Previous studies have reported differences in the rate of absorption of the two classes of proteins found in milk (i.e. soluble proteins, including whey, and casein) (Tang et al., 2009). Furthermore, it has been suggested that whey and casein could have different metabolic fates and uses that could have complementary effects on muscle protein synthesis, muscle protein breakdown, and protein deposition (Fabre et al., 2017). The recently published double-blind randomized controlled trial of Fabre et al (2017) compared the effectiveness of three different post workout carbohydrate-protein drinks, differentiated by their fast (soluble milk protein) to slow (casein) protein ratio, to maximise resistance training outcomes. Thirty-one recreationally trained male were randomly allocated into the following 3 groups (1) 100% of pure fast proteins (n=10), (2) 50% of each fast and slow protein (n=11) and (3) 20% of fast mixing with 80% of slow protein (n=10). All participants performed a 9-week resistance training periodised programme involving 4 sessions per week aimed to gain muscle mass and strength. Supplements (20 g of protein + 20 g of carbohydrate mixing with 205 ml of water) were consumed within 15 min after workouts. No food (only water) was allowed to the participants during workouts and for the following 3 hr after having consumed the supplement. After the 9-week intervention, all participants regardless of the group demonstrated significant improvement in lean mass and strength. Even though the drinks providing 100% and 50% of fast protein produced a higher circulating amount of leucine and BCAA over the 2hr after ingestion, no measurable differences on the long-term adaptations (increase lean tissue and strength performance) were observed between groups. Authors concluded that carbohydrate-protein recovery drinks comprising different proportions of fast and slow proteins do not result in differentiated responses of lean tissue and strength to resistance training. In the lines of others studies (Naclerio et al., 2017, Naclerio et al 2017b) the work of Fabre supports the positive effects of post-workout carbohydrate recovery drinks to maximise resistance-training autosomes. As occurred in the study of Naclerio et al (2017b), even though the amount of protein were within the 90% confidence interval (0.18 to 0.30 g·kg-1) to promote muscle protein synthesis after exercise, and beyond which no further increase would be expected at rest (Morton et al., 2015), the administered protein dose was below the maximum recommended optimal amount of ~0.4 g·kg-1 for maximising muscle protein synthesis after training (Macnaughton et al., 2016). Additionally, the lack of a pure (100%) slow protein group should have been considered in the final conclusion and recommendations.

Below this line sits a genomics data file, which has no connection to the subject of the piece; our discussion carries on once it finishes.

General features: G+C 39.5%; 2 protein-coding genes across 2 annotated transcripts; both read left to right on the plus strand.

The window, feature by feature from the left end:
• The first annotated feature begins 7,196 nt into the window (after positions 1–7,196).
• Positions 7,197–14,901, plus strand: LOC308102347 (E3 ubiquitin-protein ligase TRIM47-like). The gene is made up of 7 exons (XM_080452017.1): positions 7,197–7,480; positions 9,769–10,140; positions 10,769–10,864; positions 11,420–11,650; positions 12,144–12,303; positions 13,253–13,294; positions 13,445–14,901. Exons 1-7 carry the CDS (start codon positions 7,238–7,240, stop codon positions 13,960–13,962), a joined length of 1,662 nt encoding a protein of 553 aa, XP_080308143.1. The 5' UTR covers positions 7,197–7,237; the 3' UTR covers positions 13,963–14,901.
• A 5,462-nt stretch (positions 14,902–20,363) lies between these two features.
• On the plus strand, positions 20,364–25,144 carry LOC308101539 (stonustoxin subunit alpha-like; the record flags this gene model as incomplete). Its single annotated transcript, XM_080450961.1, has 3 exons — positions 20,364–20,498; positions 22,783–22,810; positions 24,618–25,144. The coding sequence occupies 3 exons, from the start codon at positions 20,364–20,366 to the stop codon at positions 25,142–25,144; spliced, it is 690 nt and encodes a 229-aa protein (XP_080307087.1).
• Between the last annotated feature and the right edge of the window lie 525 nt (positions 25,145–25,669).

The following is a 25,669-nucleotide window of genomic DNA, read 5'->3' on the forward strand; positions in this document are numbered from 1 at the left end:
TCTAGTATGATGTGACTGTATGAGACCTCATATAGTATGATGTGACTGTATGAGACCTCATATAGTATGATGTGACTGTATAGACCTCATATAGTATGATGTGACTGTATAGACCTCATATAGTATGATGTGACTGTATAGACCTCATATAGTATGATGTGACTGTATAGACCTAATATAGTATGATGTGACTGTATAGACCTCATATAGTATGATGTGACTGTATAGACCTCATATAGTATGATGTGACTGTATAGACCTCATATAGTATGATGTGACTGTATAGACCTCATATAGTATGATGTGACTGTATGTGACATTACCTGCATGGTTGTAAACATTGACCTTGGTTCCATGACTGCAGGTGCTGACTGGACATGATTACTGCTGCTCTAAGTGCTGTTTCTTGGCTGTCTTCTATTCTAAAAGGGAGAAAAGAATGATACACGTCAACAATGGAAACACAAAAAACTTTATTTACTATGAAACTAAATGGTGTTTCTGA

FABRE, M., HAUSSWIRTH, C., TIOLLIER, E., MOLLE, O., LOUIS, J., DURGUERIAN, A., NEUVEUX, N. & BIGARD, X. 2017. Effects of Post-Exercise Protein Intake on Muscle Mass and Strength During Resistance Training: is There an Optimal Ratio Between Fast and Slow Proteins? Int J Sport Nutr Exerc Metab, 1-23.
MACNAUGHTON, L. S., WARDLE, S. L., WITARD, O. C., MCGLORY, C., HAMILTON, D. L., JEROMSON, S., LAWRENCE, C. E., WALLIS, G. A. & TIPTON, K. D. 2016. The response of muscle protein synthesis following whole-body resistance exercise is greater following 40 g than 20 g of ingested whey protein. Physiol Rep, 4.
MORTON, R. W., MCGLORY, C. & PHILLIPS, S. M. 2015. Nutritional interventions to augment resistance training-induced skeletal muscle hypertrophy. Front Physiol, 6, 245.
NACLERIO, F., LARUMBE-ZABALA, E., ASHRAFI, N., SEIJO, M., NIELSEN, B., ALLGROVE, J. & EARNEST, C. P. 2017. Effects of protein-carbohydrate supplementation on immunity and resistance training outcomes: a double-blind, randomized, controlled clinical trial. Eur J Appl Physiol, 117, 267-277.
NACLERIO, F., SEIJO, M., LARUMBE-ZABALA, E., & EARNEST, C. P. 2017b. Carbohydrates Alone or Mixing With Beef or Whey Protein Promote Similar Training Outcomes in Resistance Training Males: A Double Blind, Randomized Controlled Clinical Trial. Int J Sport Nutr Exerc Metab, in press.
TANG, J. E., MOORE, D. R., KUJBIDA, G. W., TARNOPOLSKY, M. A. & PHILLIPS, S. M. 2009. Ingestion of whey hydrolysate, casein, or soy protein isolate: effects on mixed muscle protein synthesis at rest and following resistance exercise in young men. J Appl Physiol (1985), 107, 987-92.